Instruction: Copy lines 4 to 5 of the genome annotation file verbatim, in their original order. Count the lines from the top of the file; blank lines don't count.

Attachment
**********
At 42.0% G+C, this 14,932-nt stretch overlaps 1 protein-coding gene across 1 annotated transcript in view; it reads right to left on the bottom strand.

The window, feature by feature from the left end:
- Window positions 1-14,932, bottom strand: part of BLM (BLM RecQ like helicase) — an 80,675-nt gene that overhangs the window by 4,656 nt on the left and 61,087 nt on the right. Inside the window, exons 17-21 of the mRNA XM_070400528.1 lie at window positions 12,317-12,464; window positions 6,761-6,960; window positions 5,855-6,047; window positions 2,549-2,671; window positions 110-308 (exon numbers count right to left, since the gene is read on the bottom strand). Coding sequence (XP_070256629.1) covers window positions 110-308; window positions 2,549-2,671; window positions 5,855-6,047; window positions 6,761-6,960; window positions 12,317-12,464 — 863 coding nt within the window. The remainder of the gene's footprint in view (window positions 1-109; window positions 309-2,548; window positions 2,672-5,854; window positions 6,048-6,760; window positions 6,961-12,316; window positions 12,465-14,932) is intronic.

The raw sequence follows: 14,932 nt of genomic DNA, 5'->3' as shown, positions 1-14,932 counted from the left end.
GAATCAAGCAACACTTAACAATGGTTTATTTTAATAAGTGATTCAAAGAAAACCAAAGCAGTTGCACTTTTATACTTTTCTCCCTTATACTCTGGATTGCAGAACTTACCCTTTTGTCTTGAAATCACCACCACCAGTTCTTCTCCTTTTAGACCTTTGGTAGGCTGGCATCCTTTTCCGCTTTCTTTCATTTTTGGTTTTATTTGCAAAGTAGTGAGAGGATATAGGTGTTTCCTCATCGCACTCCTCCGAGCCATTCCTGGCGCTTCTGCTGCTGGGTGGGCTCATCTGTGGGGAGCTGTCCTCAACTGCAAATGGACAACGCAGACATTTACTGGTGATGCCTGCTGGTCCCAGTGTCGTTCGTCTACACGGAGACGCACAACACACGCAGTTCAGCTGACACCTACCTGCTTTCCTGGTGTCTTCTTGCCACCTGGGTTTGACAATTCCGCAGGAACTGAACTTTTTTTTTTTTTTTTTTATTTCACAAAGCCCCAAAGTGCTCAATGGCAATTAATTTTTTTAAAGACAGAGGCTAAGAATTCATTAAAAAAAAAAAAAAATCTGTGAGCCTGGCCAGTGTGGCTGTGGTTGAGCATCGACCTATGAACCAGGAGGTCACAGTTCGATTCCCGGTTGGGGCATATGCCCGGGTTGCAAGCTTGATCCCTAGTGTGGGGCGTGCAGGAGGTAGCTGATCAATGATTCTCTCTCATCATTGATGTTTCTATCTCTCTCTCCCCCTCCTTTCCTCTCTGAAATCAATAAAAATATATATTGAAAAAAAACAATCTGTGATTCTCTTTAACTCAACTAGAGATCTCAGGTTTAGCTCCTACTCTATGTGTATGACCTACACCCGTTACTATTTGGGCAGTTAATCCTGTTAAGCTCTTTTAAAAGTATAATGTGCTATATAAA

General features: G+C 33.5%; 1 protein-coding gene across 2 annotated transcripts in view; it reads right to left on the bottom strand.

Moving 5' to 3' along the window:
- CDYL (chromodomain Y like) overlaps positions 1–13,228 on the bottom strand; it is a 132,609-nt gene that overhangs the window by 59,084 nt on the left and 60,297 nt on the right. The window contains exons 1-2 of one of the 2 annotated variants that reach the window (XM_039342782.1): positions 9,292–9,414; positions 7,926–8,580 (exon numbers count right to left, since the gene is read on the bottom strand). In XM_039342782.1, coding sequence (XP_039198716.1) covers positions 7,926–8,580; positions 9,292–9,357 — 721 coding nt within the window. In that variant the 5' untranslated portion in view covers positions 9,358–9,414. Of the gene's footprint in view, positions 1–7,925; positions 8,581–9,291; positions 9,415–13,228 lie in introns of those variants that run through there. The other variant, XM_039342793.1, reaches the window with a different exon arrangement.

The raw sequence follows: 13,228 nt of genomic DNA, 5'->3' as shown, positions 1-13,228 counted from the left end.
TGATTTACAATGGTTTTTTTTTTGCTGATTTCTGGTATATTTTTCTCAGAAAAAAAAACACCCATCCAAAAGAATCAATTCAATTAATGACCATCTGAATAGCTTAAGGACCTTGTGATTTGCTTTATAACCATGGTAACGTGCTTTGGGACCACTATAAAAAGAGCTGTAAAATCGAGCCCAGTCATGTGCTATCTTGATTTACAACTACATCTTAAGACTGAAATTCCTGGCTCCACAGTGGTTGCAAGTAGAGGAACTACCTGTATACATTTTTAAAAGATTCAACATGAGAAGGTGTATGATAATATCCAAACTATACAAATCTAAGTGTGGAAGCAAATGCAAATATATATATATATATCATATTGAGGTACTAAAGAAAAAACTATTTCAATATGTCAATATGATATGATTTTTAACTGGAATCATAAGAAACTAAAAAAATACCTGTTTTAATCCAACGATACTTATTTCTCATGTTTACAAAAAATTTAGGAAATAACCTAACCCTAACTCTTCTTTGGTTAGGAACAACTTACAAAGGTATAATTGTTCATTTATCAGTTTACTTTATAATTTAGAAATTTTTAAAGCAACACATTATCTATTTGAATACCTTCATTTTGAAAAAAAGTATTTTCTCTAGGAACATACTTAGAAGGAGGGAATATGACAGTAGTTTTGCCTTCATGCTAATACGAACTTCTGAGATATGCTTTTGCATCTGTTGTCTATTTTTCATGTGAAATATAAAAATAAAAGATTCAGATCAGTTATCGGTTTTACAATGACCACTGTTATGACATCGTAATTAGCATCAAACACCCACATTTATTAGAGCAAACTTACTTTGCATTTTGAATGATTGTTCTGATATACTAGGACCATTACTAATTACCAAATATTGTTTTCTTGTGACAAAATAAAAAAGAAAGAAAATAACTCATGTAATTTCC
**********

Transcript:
The raw sequence follows: 14,932 nt of genomic DNA, 5'->3' as shown, positions 1-14,932 counted from the left end.
GAATCAAGCAACACTTAACAATGGTTTATTTTAATAAGTGATTCAAAGAAAACCAAAGCAGTTGCACTTTTATACTTTTCTCCCTTATACTCTGGATTGCAGAACTTACCCTTTTGTCTTGAAATCACCACCACCAGTTCTTCTCCTTTTAGACCTTTGGTAGGCTGGCATCCTTTTCCGCTTTCTTTCATTTTTGGTTTTATTTGCAAAGTAGTGAGAGGATATAGGTGTTTCCTCATCGCACTCCTCCGAGCCATTCCTGGCGCTTCTGCTGCTGGGTGGGCTCATCTGTGGGGAGCTGTCCTCAACTGCAAATGGACAACGCAGACATTTACTGGTGATGCCTGCTGGTCCCAGTGTCGTTCGTCTACACGGAGACGCACAACACACGCAGTTCAGCTGACACCTACCTGCTTTCCTGGTGTCTTCTTGCCACCTGGGTTTGACAATTCCGCAGGAACTGAACTTTTTTTTTTTTTTTTTTATTTCACAAAGCCCCAAAGTGCTCAATGGCAATTAATTTTTTTAAAGACAGAGGCTAAGAATTCATTAAAAAAAAAAAAAAATCTGTGAGCCTGGCCAGTGTGGCTGTGGTTGAGCATCGACCTATGAACCAGGAGGTCACAGTTCGATTCCCGGTTGGGGCATATGCCCGGGTTGCAAGCTTGATCCCTAGTGTGGGGCGTGCAGGAGGTAGCTGATCAATGATTCTCTCTCATCATTGATGTTTCTATCTCTCTCTCCCCCTCCTTTCCTCTCTGAAATCAATAAAAATATATATTGAAAAAAAACAATCTGTGATTCTCTTTAACTCAACTAGAGATCTCAGGTTTAGCTCCTACTCTATGTGTATGACCTACACCCGTTACTATTTGGGCAGTTAATCCTGTTAAGCTCTTTTAAAAGTATAATGTGCTATATAAA